IMR Press / FBL / Volume 26 / Issue 9 / DOI: 10.52586/4966
Open Access Article
Foliar pathogen-induced assemblage of beneficial rhizosphere consortia increases plant defense against Setosphaeria turcica
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1 Key Laboratory of Bio-organic Fertilizer Creation, Ministry of Agriculture and Rural Affairs, College of Resource and Environment, Anhui Science and Technology University, 233100 Bengbu, Anhui, China
2 School of Life Science and Technology, Tongji University, 200092 Shanghai, China
Front. Biosci. (Landmark Ed) 2021, 26(9), 543–555; https://doi.org/10.52586/4966
Submitted: 3 May 2021 | Revised: 2 July 2021 | Accepted: 2 July 2021 | Published: 30 September 2021
(This article belongs to the Special Issue Diverse mechanisms of plant adaptation to abiotic or biotic stress)
Copyright: © 2021 The Author(s). Published by BRI.
This is an open access article under the CC BY 4.0 license (https://creativecommons.org/licenses/by/4.0/).
Abstract

Background: Foliar pathogen infection can induce the enrichment of beneficial microbial consortia in plant rhizosphere, but the mechanism for enhanced plant resistance is unclear. Methods: We investigated the effects of foliar pathogen infection on bacterial communities in maize rhizosphere using high throughput sequencing. Results: Maize plants grown in non-sterilized soils displayed stronger defense against the foliar pathogen Setosphaeria turcica than those in sterilized soils. Foliar pathogen infection further triggered the shift in the structure and composition of rhizosphere bacterial communities. The pathogen-infected plants specially promoted rhizosphere colonization of several bacterial taxa. The Pseudomonas genus increased in the rhizosphere after pathogen infection. Other bacterial genera such as Chitinophaga and Flavobacterium were also greatly enriched in the rhizosphere of pathogen-infected plants. Furthermore, the enriched bacterial species were isolated and were shown to interact synergistically to promote biofilm formation. Although both the Chitinophaga and Flavobacterium species did not induce plant defense, the Pseudomonas species markedly increased the resistance of plants against S. turcica. Furthermore, the consortium consisting of the Pseudomonas, Chitinophaga and Flavobacterium species (CONpcf) conferred long-acting disease resistance of maize plants as compared to the individual Pseudomonas species. Furthermore, the inoculation with the CONpcf significantly induced a marked increase in the levels of DIMBOA in maize leaves, indicating that the consortium-induced increases of DIMBOA levels partially contributed to enhancing disease resistance of plants. Conclusions: Foliar infection of maize plants by S. turcica specifically recruited a group of beneficial rhizosphere bacteria, which conferred enhanced plant defense against pathogen infection. This study provided important evidence that above-ground pathogen infection participated in the mediation of below-ground microbiome for regulating plant defense systems.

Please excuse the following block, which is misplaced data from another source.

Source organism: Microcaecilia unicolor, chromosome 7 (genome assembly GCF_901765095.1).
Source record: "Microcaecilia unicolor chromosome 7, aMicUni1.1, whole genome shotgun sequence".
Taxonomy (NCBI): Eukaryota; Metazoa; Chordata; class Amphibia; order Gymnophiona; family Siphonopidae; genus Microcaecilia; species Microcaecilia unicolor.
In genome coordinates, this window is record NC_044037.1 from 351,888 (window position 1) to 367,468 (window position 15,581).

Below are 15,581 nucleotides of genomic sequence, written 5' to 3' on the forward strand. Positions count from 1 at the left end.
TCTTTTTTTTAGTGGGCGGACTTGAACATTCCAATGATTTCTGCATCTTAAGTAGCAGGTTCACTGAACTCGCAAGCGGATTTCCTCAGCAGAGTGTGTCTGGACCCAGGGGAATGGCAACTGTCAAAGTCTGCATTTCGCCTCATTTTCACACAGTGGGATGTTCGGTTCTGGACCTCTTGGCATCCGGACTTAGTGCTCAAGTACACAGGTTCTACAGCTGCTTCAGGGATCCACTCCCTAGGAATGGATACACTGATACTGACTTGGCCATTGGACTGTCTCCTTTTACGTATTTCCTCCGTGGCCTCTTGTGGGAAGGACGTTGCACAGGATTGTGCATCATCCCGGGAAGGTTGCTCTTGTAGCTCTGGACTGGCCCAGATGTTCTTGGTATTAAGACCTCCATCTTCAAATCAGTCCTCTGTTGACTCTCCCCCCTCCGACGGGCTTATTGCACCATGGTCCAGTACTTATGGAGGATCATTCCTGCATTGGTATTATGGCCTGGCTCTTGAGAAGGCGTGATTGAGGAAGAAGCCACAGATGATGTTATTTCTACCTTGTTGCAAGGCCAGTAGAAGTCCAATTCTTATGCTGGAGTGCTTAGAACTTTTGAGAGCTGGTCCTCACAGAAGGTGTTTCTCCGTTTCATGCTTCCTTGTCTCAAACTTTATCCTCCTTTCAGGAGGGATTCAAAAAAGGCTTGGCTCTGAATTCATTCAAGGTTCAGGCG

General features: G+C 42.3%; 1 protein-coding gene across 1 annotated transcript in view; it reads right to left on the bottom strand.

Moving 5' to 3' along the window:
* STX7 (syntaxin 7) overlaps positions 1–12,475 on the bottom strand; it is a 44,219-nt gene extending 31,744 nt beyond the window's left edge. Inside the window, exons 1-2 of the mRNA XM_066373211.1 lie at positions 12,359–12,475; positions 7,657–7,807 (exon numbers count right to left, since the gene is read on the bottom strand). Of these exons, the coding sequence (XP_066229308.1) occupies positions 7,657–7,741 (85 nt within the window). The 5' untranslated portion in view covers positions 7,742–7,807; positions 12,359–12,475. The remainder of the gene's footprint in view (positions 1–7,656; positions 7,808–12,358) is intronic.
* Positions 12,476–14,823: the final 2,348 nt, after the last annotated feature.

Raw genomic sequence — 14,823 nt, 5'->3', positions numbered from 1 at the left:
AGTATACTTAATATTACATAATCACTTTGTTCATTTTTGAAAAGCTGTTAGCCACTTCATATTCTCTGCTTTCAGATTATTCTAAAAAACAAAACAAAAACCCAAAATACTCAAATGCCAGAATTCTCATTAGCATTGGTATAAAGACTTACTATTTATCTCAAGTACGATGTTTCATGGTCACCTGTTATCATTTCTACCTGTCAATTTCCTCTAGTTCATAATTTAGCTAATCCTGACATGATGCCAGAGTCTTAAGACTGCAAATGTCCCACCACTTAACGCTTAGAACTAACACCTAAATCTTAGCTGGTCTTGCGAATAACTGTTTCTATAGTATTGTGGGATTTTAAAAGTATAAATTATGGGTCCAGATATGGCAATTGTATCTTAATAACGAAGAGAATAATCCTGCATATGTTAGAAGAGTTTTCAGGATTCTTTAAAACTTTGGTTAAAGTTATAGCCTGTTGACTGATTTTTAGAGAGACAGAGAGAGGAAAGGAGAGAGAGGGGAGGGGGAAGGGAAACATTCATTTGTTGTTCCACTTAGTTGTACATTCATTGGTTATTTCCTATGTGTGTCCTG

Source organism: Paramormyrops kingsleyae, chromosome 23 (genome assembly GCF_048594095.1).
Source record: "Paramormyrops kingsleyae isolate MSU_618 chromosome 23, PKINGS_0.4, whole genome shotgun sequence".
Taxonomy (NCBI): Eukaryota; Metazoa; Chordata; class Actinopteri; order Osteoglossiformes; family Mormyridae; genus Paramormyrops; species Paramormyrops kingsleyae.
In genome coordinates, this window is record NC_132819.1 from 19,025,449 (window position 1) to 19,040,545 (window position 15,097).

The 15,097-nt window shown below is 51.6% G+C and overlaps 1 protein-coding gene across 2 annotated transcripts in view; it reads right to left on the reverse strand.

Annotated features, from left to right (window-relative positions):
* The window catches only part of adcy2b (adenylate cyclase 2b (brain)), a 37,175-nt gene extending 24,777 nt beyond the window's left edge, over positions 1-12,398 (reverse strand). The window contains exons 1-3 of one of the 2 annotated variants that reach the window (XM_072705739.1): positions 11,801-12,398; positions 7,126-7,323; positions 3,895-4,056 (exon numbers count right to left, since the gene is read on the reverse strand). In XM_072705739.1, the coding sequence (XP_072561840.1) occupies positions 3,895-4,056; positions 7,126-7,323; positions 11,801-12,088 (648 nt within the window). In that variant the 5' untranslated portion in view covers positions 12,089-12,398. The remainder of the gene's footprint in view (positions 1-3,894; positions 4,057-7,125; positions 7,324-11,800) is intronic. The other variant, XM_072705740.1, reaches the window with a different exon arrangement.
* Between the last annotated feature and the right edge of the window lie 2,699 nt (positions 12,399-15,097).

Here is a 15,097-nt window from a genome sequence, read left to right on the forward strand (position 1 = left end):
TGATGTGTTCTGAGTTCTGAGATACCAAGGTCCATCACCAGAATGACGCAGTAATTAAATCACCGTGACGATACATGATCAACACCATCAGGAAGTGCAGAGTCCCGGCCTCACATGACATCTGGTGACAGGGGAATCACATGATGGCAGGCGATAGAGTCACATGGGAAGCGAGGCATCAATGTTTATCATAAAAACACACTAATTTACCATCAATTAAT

Keywords
Rhizosphere microbiome
Disease resistance
Benzoxazinoid
Setosphaeria turcica
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